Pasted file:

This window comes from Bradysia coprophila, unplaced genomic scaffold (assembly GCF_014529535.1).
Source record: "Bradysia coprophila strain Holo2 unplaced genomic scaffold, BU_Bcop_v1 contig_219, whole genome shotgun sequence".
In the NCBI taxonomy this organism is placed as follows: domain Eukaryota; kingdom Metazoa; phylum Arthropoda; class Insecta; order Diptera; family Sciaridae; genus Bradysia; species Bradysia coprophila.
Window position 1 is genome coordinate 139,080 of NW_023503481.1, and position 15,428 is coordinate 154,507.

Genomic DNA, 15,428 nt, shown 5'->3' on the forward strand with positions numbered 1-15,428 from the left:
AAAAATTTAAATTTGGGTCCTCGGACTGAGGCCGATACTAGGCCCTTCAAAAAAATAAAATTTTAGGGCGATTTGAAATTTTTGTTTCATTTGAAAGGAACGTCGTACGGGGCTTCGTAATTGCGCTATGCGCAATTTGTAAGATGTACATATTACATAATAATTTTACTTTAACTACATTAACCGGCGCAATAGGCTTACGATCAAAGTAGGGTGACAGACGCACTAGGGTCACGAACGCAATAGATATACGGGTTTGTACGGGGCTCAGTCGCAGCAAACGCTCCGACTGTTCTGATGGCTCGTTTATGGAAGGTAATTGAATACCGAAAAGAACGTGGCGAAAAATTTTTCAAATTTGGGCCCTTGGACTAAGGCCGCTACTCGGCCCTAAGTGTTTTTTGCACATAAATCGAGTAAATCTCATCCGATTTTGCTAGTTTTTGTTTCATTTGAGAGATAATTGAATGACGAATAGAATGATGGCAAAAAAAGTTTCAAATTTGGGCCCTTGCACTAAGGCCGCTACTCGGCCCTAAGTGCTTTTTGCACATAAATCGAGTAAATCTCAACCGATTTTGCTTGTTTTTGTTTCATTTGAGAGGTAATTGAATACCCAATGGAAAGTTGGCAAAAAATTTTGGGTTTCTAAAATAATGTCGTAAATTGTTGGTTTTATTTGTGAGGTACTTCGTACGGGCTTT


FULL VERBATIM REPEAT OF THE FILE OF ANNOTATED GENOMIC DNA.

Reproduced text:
This window comes from Bradysia coprophila, unplaced genomic scaffold (assembly GCF_014529535.1).
Source record: "Bradysia coprophila strain Holo2 unplaced genomic scaffold, BU_Bcop_v1 contig_219, whole genome shotgun sequence".
In the NCBI taxonomy this organism is placed as follows: domain Eukaryota; kingdom Metazoa; phylum Arthropoda; class Insecta; order Diptera; family Sciaridae; genus Bradysia; species Bradysia coprophila.
Window position 1 is genome coordinate 139,080 of NW_023503481.1, and position 15,428 is coordinate 154,507.

Genomic DNA, 15,428 nt, shown 5'->3' on the forward strand with positions numbered 1-15,428 from the left:
AAAAATTTAAATTTGGGTCCTCGGACTGAGGCCGATACTAGGCCCTTCAAAAAAATAAAATTTTAGGGCGATTTGAAATTTTTGTTTCATTTGAAAGGAACGTCGTACGGGGCTTCGTAATTGCGCTATGCGCAATTTGTAAGATGTACATATTACATAATAATTTTACTTTAACTACATTAACCGGCGCAATAGGCTTACGATCAAAGTAGGGTGACAGACGCACTAGGGTCACGAACGCAATAGATATACGGGTTTGTACGGGGCTCAGTCGCAGCAAACGCTCCGACTGTTCTGATGGCTCGTTTATGGAAGGTAATTGAATACCGAAAAGAACGTGGCGAAAAATTTTTCAAATTTGGGCCCTTGGACTAAGGCCGCTACTCGGCCCTAAGTGTTTTTTGCACATAAATCGAGTAAATCTCATCCGATTTTGCTAGTTTTTGTTTCATTTGAGAGATAATTGAATGACGAATAGAATGATGGCAAAAAAAGTTTCAAATTTGGGCCCTTGCACTAAGGCCGCTACTCGGCCCTAAGTGCTTTTTGCACATAAATCGAGTAAATCTCAACCGATTTTGCTTGTTTTTGTTTCATTTGAGAGGTAATTGAATACCCAATGGAAAGTTGGCAAAAAATTTTGGGTTTCTAAAATAATGTCGTAAATTGTTGGTTTTATTTGTGAGGTACTTCGTACGGGCTTT